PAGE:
describes in 2 Corinthians 4:4 as “the image of God”. Since, as stated in 1 John 4:16, “God is
Love”, Jesus Messiah, the image of God who is love, is coming to reconcile all who will receive
Him back to Himself; not with fiery retribution and wrothful judgement, but with loving-
kindness, mercy and compassion, with meekness and servitude. Not only was this most
unexpected, but it was truly the real Good News of which John, I think, unbeknownst to himself,
prophesied.
And just as the Spirit Baptism takes precedence over water baptism, so too does Jesus’
surprising, disappointing Good News (as explained by His quoting the prophet Isaiah in His reply
to John) supercede the good news that John hoped/thought he was predicting in the coming of
Jesus.
Of course, this could all be my misinterpretation and unimportant in the final scheme of
things, a picking of nits, as it were (not to mention possibly incoherent). If deemed such, my
apologies.

Monday, 09 January, 2006  
Blogger Andrew Harnack said...

Jimtom, it was good to see you yesterday. Great haircut! Although I find your comments about John's saying that Jesus will "baptize with the Holy Spirit and fire interesting," I don't quite get what you see inferred. Let me explain why. Luke's story begins with the pre-natal, birth, and circumcision stories of John and Jesus (Chapters 1-2); just before Chapter 3 Luke tells us about the twelve-year-old boy Jesus in the temple learning about what goes on in his "Father's house." Then Chapter 3 begins a whole new section of Luke's orderly account, about which he's done considerable research (1.1-4). Eighteen or so years have elapsed, and in Chapter 3 we get a view of Jesus entering his public ministry. John appears as a desert ascetic, a hard-nosed Iasiah-like preacher telling people to change their lives; they're to produce "fruit in keeping with repentence." Some people--including a few IRS agents and some miliary types--want to know specifics. John suggests they share their shirts, pants, and cheese sandwiches with hungry raggety people, charge reasonable rates for services rendered, and quit intimidating poor folks with thuggery. After this he starts talkng about his cousin Jesus, saying, "He's more powerful that I am, so powerful that I not up to polishing his shoes!" And when he comes, he'll "baptize (immerse) you with the Holy Spirit and with fire!" In fact, he'll sift out and get rid of the bad stuff and people and throw all the no-good stuff and people into the fire! In short, John says, "If you think I'm radical, just you wait until the Next One comes along!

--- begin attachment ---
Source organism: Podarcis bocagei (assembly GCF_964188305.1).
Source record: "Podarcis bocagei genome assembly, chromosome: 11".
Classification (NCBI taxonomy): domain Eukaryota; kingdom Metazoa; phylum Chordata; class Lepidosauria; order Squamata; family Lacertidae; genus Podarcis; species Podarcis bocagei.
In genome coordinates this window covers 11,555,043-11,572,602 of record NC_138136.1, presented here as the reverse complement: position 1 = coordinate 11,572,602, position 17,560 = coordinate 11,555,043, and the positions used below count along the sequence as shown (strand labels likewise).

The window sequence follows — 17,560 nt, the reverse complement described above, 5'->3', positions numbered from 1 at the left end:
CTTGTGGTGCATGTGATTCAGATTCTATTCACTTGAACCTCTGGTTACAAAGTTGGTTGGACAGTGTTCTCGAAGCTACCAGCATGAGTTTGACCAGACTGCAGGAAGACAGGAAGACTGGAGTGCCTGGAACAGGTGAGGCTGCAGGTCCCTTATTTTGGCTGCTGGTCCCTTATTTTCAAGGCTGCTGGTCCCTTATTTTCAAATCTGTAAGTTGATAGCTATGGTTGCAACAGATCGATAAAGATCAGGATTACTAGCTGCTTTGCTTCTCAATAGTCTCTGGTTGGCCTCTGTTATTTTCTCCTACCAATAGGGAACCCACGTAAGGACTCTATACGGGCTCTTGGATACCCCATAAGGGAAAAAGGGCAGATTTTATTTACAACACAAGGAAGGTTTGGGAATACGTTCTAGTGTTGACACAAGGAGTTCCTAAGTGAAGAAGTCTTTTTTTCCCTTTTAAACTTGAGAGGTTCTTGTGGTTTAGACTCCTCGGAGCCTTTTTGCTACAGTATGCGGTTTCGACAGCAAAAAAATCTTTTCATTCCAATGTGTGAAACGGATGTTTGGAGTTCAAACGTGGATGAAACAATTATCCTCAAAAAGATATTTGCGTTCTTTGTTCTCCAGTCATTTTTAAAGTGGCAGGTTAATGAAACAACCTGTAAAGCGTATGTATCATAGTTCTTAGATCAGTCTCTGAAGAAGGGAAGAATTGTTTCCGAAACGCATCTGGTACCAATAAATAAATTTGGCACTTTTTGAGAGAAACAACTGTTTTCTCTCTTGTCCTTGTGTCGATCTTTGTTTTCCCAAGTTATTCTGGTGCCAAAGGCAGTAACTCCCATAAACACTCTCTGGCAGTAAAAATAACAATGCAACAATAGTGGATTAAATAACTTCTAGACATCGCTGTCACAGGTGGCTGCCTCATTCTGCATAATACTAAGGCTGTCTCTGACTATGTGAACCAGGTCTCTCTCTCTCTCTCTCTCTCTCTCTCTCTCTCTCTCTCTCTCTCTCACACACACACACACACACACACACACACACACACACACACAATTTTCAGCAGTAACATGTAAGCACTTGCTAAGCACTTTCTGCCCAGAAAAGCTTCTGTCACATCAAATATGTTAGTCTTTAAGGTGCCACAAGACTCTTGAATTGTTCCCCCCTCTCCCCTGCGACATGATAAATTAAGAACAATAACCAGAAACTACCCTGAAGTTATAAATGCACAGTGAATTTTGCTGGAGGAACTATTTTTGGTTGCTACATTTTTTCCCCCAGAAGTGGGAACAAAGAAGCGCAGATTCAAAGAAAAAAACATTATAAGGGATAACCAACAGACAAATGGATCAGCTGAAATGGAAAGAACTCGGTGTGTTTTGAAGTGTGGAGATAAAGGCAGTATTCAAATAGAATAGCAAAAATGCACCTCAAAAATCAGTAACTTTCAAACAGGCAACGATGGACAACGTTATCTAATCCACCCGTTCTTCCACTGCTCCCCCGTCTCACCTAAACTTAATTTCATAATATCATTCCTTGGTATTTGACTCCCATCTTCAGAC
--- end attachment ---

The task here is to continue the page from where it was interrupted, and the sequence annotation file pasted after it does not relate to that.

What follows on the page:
In the next verse, Luke says that John "proclaimed this good news to the people with many other exhortations too." What does the "good news" mean here? It means that Jesus will clean house! Jesus is going to get rid of the bad guys so that the neighborhoods, the cities, and the country will no longer be run by a bunch of thugs, extortionists, and para-military types. That is the "good news"! It's no wonder that in the next verse we find that Herod the Tetrarch throws John into political prison! People in power don't like such Johns, especially when they say another more powerful leader will be coming!